A 60-year community tradition has been ended by Tooele County’s budget crisis.
The Tooele County Fair Board voted unanimously last night to cancel the 2013 Tooele County Fair.
“The board felt that in light of the county’s budget problems, which led to the layoff of employees who played an important role in the fair, it would not be appropriate or possible to hold a fair this year,” said Mark McKendrick, fair board chairman and the county’s director of parks and recreation.
While McKendrick and the county commissioners are on the 25-member fair board, it was the board’s volunteer members who advanced the idea of canceling the fair, he said.
Although the fair has been canceled, some elements of the event will continue. The fair has been held at Deseret Peak Complex since the facility opened in 1999.
The Tooele County Junior Livestock show will be held as usual on the first weekend in August at Deseret Peak.
Also, Utah State University Extension representatives say they will hold 4-H exhibits; however, the date and location for the exhibits, which will be open for youth and adult entries, has not been determined.
The fair board recognized that the junior livestock show and 4-H exhibits are about youth in our community, and they wanted to continue to provide support for our youth, McKendrick said.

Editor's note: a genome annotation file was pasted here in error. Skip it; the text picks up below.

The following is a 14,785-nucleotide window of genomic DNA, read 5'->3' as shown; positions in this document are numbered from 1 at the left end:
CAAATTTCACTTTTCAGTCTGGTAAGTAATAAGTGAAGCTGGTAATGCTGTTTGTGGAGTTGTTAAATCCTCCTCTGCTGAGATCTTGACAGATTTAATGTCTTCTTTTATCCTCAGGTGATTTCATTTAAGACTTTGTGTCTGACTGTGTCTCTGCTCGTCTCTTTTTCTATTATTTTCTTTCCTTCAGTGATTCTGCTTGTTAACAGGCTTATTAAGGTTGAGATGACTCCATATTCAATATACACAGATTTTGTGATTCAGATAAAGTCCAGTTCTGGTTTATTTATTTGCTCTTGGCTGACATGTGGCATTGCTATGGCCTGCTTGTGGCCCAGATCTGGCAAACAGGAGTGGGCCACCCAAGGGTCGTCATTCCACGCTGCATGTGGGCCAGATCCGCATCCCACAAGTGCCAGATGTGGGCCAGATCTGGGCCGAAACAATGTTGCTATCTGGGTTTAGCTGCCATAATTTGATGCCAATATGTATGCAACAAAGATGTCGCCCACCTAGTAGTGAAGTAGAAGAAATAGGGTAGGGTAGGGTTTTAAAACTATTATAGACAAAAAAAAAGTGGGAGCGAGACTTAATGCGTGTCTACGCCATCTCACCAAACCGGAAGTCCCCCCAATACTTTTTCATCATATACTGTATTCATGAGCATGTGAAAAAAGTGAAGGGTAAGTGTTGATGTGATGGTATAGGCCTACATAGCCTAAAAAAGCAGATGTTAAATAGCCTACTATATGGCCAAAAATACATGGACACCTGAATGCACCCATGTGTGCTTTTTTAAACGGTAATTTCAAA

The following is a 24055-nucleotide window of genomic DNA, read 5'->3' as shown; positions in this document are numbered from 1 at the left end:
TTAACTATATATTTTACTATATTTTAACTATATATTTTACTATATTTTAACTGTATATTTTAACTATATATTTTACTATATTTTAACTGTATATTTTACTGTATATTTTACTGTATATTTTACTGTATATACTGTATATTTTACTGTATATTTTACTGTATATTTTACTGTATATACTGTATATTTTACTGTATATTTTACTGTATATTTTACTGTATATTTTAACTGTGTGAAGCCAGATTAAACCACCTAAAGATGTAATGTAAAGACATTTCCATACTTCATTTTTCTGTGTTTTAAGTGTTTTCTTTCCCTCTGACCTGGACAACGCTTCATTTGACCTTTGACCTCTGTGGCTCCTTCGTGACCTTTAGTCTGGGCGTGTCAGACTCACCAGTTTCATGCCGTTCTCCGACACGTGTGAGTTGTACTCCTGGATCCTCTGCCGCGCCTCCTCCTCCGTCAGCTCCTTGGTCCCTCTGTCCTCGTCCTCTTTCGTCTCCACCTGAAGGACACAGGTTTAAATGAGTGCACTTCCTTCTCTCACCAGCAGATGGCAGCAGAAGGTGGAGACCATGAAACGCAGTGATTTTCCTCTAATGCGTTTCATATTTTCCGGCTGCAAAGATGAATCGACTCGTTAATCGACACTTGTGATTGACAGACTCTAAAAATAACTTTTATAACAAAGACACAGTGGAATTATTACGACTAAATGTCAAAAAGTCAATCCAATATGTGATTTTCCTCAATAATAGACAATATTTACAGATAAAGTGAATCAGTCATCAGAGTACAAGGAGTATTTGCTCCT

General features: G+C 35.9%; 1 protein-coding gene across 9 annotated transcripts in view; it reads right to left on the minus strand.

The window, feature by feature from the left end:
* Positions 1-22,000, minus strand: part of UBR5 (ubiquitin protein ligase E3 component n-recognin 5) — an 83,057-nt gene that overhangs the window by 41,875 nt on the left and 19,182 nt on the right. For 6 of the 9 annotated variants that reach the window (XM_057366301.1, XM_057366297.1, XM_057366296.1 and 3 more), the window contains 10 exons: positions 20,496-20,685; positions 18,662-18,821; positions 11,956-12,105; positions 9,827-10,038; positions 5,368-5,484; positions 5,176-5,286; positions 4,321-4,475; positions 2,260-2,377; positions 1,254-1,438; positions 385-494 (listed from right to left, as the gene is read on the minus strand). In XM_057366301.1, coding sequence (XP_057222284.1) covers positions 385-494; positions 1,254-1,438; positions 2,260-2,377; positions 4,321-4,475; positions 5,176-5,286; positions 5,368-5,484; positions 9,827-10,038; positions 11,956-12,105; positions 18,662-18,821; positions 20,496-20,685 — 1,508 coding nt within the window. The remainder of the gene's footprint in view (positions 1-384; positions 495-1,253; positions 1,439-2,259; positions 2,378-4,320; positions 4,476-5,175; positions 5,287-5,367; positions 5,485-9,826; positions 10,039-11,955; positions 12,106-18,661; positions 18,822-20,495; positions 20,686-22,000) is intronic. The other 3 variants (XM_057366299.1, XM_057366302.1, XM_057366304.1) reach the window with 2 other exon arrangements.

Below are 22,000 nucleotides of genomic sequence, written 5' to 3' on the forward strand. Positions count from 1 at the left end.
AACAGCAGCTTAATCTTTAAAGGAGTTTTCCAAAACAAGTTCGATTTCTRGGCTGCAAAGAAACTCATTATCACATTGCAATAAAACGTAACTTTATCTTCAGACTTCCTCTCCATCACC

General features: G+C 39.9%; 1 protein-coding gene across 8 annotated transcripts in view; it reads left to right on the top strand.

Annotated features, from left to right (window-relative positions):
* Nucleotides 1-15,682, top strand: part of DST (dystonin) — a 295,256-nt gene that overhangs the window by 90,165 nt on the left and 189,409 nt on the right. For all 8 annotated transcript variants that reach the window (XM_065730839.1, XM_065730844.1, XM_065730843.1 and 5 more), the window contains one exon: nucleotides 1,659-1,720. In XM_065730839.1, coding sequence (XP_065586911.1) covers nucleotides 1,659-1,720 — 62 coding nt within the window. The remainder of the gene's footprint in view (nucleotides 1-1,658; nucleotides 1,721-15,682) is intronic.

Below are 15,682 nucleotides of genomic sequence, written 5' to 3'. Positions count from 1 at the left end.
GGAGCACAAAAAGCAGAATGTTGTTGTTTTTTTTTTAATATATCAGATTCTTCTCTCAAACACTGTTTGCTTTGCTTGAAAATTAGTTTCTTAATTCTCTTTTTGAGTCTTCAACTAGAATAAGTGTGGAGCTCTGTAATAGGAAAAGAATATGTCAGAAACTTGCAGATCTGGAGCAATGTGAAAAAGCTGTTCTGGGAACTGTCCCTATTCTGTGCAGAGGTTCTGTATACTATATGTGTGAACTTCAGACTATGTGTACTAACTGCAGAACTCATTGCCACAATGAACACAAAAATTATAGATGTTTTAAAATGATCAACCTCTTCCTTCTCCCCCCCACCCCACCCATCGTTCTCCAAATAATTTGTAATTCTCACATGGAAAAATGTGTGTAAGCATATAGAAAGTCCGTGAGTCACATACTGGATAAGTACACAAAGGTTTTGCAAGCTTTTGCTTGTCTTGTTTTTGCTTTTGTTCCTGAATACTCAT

The parks and recreation director added Tooele County Search and Rescue members will decide soon if they’ll proceed with their annual demolition derby at Deseret Peak.
The derby is traditionally held on the same weekend as the fair and attracts large crowds.
But gone for this summer will be other events that were part of the fair, such as entertainment, vendor booths, car shows, horse shows, competitions, sports events, and food booths.
“Even with the livestock show, 4-H exhibits, and the possibility of the demolition derby, the fair board felt that the elements that make a fair would no longer be present, so they decided not to call what was happening a fair,” said McKendrick.
The Professional Rodeo Cowboys Association rodeo that was held in conjunction with the 2012 fair had already been canceled due to expenses, he added. Plans were made to hold an amateur rodeo at this year’s fair, but those plans have also been canceled.
The 2012 fair cost $192,000 to put on, not including staff time, and brought in $141,000 in revenue. The county had to pay the $51,000 difference for the 3-day event.
The fair board will re-evaluate the situation again next year before determining the status of the 2014 Tooele County Fair.
“It’s heartbreaking to have to cancel the fair,” said McKendrick. “I’ve been personally involved in the fair for a long time. This whole thing, layoffs and restructuring, has been very heartbreaking.”